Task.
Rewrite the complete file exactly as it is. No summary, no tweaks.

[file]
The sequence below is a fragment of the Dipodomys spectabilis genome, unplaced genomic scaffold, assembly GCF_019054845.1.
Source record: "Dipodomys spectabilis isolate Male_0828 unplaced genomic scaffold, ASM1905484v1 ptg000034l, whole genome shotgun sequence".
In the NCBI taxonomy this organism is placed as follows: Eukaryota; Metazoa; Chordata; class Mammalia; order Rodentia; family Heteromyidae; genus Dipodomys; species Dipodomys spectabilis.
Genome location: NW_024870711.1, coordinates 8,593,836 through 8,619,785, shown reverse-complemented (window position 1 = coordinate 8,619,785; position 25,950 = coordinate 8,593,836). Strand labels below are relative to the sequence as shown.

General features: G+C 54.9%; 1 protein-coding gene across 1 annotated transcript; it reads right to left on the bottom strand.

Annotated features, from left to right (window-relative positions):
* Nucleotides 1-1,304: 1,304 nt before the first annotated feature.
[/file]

The sequence below is a fragment of the Dipodomys spectabilis genome, unplaced genomic scaffold, assembly GCF_019054845.1.
Source record: "Dipodomys spectabilis isolate Male_0828 unplaced genomic scaffold, ASM1905484v1 ptg000034l, whole genome shotgun sequence".
In the NCBI taxonomy this organism is placed as follows: Eukaryota; Metazoa; Chordata; class Mammalia; order Rodentia; family Heteromyidae; genus Dipodomys; species Dipodomys spectabilis.
Genome location: NW_024870711.1, coordinates 8,593,836 through 8,619,785, shown reverse-complemented (window position 1 = coordinate 8,619,785; position 25,950 = coordinate 8,593,836). Strand labels below are relative to the sequence as shown.

General features: G+C 54.9%; 1 protein-coding gene across 1 annotated transcript; it reads right to left on the bottom strand.

Annotated features, from left to right (window-relative positions):
* Nucleotides 1-1,304: 1,304 nt before the first annotated feature.